“Our goal was to move out of that spreadsheet black hole for BTS and for the operating units we served,” said Sellner.
In early 2015, Jeremy, Kyle and a W.R. Berkley Corporation EVP made the trip to visit with Apptio representatives and spent the better part of the day just going through what other customers were doing with TBM, seeing Apptio in action, and looking at a sandbox. “It didn’t take us a lot of talk to decide to pull the trigger,” Bullock said. “We joined in various workshops and took the 12- week jumpstart fast track route with Apptio.” The results were quick, and immediately satisfying. “We were able to get the model built out and get the language installed in the company enough that we could do our 2016 budget in Apptio, and we’ve been basically live since the first day of 2016.”
Thinking back to that spreadsheet-based, million-dollar invoice that had every cost herded into one of only five cost pools, BTS invoices are much more granular today. Sellner said, “Operating units today get an invoice along with a report from us. That million dollars is now broken down into between 12 and 40 business services, depending on the size of the operating unit and the IT services they consume. They now see all of the IT resources, including the indirect labor and hard and soft costs of each service charge. Those include things like desktop costs for support, refresh time, applications, compute storage network. Their reports include email, their charge for financial systems, and their charge for data center services.”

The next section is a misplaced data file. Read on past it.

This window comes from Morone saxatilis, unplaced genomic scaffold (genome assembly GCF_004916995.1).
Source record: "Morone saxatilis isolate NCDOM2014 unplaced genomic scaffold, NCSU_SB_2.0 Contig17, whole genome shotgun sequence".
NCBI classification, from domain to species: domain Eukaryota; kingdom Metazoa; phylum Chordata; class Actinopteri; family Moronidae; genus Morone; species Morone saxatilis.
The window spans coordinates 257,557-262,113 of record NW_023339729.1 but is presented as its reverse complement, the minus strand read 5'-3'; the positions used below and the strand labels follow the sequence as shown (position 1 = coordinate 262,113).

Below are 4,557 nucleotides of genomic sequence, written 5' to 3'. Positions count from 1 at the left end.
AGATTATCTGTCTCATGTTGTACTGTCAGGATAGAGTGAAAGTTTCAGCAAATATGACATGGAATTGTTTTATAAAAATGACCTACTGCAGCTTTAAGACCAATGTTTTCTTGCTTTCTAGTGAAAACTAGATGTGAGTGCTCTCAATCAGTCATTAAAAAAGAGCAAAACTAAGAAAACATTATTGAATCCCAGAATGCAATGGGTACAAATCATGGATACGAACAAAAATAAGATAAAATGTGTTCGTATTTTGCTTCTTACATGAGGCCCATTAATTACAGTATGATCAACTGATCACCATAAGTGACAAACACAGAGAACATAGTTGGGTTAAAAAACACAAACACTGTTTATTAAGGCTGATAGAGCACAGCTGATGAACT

How have those 50+ operating units responded? “I’ve gotten a lot of positive feedback.” Bullock answered. “Some of our operating units respond to their invoices with ‘This new information is awesome; I can see I’m spending this much on desktop, this much on data center, this much on policy underwriting systems.’
“This clarity and completeness is bringing in new business to BTS. “After seeing the relative cost of desktop support, one of our largest operating units is switching to us instead of doing it themselves.They have better insight into how much it actually costs and how much cheaper we can do it because we are centralized,”
–Jeremy Bullock, EVP & CFO, Vice President of Finance, Berkley Technology Services
TBM has also helped with not only improving transparency, but also shaping the choices that the operating units make. Sellner said, “We had a new operating unit request a quote for a new property and casualty insurance policy system. They chose to go with our in-house system as opposed to another third-party application because of the cost that we were able to provide them and because of the completeness of that quote.” Because operating units can see the true cost of all services provided by BTS, they can make more informed choices between both internal and external options.
Starting with what they had
Like many IT leaders, BTS thought they needed perfect data and information in order to be transparent with their business partners. BTS learned that this is not the case. The initial spreadsheet efforts, while incomplete, had enough data to get BTS started with TBM. “The data was rudimentary, and it didn’t get us all the way where we wanted to go, but it was enough to start thinking about better ways to determine and communicate why we charged operating units what we charged them,” Bullock said. “The TBM model we use today was helped by the work that we were doing and the data, flawed as it was, we had already identified.”